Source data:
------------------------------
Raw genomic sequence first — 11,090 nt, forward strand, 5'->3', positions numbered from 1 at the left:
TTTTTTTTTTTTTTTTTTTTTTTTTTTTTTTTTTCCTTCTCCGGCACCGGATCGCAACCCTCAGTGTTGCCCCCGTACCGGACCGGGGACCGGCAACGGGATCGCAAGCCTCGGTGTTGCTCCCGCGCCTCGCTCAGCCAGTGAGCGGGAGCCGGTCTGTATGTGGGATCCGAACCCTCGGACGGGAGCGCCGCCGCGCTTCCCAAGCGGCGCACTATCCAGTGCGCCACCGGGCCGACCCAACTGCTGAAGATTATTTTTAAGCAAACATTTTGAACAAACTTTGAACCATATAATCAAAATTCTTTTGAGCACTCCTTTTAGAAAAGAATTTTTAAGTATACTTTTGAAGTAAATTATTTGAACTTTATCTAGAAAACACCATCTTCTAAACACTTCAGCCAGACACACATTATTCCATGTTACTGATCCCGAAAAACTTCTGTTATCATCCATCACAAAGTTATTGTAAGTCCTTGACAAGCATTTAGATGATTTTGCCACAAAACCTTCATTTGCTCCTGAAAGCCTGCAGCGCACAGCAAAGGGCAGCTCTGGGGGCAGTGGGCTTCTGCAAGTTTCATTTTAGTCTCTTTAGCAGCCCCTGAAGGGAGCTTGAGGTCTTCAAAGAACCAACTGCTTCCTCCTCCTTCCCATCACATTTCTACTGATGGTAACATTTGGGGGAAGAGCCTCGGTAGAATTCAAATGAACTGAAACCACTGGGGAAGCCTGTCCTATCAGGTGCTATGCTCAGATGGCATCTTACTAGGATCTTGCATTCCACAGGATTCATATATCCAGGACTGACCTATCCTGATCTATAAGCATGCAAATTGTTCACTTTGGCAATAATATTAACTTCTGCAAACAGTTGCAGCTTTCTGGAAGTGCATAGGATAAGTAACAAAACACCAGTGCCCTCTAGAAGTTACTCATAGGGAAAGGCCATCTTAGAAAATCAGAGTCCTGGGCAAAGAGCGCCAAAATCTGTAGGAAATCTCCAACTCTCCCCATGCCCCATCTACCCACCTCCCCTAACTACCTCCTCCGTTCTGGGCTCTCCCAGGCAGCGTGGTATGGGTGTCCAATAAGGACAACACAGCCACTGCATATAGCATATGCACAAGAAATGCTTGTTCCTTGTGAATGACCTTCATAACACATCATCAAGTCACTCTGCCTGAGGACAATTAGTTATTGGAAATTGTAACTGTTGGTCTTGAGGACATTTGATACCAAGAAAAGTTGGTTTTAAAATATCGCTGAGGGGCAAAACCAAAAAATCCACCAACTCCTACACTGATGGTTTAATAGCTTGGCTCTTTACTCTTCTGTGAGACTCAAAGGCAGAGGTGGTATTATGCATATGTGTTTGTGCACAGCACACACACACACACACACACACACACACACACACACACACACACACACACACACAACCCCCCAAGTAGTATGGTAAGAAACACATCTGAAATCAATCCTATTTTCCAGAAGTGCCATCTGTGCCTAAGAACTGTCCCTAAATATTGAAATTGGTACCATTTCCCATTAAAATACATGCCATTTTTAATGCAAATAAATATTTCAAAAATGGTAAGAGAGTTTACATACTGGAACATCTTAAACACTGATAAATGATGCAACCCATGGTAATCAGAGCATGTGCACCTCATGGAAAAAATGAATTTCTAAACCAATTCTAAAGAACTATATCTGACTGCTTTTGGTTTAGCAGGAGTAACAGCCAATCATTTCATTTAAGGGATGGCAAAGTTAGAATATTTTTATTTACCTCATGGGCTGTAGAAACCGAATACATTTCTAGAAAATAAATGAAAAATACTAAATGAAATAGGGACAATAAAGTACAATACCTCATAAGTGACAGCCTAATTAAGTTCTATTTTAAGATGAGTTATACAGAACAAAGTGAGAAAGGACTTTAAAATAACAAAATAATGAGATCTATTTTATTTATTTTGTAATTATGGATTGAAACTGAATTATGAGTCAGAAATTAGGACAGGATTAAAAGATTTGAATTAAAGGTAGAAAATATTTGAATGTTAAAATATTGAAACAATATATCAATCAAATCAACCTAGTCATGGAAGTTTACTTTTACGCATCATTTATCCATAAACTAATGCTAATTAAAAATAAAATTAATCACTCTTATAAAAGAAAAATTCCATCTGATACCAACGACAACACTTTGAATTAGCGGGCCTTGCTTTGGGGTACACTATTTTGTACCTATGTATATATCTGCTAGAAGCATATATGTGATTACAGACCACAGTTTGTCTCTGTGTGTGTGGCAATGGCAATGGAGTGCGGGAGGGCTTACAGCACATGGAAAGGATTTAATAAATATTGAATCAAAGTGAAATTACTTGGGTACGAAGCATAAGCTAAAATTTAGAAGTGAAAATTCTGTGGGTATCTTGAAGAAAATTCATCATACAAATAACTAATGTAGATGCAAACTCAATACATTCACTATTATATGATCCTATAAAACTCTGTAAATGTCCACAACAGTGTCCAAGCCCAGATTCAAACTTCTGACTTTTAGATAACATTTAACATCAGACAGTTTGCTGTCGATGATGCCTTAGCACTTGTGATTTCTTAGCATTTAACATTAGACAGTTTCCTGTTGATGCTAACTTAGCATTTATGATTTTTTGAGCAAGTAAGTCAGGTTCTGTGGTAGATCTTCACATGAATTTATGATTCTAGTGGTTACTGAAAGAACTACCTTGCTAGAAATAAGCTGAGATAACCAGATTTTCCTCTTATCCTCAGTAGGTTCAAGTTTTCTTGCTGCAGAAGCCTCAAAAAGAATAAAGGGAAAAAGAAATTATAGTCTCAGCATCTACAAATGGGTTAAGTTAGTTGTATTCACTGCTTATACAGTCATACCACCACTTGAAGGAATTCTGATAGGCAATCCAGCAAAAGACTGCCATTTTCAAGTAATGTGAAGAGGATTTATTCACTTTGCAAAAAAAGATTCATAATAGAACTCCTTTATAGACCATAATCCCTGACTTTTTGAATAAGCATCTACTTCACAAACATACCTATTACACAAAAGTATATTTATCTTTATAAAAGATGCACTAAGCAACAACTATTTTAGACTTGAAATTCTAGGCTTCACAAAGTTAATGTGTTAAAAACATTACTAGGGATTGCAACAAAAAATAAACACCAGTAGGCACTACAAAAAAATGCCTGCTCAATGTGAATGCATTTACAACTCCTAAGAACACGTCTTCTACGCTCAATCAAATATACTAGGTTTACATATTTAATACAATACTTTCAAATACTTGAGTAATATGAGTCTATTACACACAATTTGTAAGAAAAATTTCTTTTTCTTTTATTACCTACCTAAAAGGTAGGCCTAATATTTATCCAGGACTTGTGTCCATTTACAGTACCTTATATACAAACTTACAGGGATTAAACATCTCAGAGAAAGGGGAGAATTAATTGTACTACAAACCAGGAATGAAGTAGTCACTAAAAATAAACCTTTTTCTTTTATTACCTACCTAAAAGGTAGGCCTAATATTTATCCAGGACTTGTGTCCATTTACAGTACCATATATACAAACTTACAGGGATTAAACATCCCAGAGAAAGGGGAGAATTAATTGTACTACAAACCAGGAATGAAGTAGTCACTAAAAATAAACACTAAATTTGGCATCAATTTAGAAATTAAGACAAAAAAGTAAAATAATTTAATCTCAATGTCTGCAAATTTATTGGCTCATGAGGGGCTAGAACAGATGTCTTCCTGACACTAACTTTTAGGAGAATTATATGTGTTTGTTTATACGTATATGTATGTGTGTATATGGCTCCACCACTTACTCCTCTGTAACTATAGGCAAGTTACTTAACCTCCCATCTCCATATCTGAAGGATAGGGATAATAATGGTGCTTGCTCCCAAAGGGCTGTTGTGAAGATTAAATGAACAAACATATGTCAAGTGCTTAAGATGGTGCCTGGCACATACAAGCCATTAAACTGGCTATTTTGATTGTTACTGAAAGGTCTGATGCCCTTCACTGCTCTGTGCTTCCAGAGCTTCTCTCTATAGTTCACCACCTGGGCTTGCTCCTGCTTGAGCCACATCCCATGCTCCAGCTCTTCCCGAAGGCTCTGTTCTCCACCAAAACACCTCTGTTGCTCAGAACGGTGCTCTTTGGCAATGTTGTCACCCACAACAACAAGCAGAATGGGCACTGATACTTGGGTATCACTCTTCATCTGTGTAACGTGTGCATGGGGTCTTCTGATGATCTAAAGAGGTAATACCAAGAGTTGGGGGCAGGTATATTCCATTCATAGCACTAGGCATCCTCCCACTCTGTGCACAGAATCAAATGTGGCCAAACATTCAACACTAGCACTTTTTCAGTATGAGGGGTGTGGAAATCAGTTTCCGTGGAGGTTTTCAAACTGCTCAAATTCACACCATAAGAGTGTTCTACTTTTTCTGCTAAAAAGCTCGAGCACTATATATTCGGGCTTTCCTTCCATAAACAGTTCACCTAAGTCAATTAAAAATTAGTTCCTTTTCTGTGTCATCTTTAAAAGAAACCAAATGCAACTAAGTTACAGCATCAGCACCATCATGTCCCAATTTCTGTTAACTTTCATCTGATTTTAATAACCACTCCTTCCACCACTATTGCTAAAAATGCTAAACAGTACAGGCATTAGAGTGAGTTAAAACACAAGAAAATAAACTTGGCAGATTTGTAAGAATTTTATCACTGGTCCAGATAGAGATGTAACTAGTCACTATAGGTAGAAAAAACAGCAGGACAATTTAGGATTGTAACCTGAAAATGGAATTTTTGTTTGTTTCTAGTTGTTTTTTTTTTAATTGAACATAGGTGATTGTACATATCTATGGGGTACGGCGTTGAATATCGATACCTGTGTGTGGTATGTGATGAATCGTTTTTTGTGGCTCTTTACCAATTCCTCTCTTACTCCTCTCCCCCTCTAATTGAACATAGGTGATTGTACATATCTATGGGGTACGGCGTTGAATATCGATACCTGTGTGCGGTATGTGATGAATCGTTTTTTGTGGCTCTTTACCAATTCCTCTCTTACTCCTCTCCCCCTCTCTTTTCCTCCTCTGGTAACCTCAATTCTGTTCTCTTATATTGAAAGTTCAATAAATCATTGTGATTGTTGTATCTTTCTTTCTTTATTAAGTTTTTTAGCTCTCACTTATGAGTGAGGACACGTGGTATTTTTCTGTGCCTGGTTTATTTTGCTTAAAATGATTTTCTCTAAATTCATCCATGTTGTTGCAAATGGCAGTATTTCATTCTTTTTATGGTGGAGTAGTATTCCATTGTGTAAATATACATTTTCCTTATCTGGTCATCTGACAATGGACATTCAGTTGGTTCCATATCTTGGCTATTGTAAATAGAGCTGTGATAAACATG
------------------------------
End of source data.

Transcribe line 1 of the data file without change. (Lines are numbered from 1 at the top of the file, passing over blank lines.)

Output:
Raw genomic sequence first — 11,090 nt, forward strand, 5'->3', positions numbered from 1 at the left: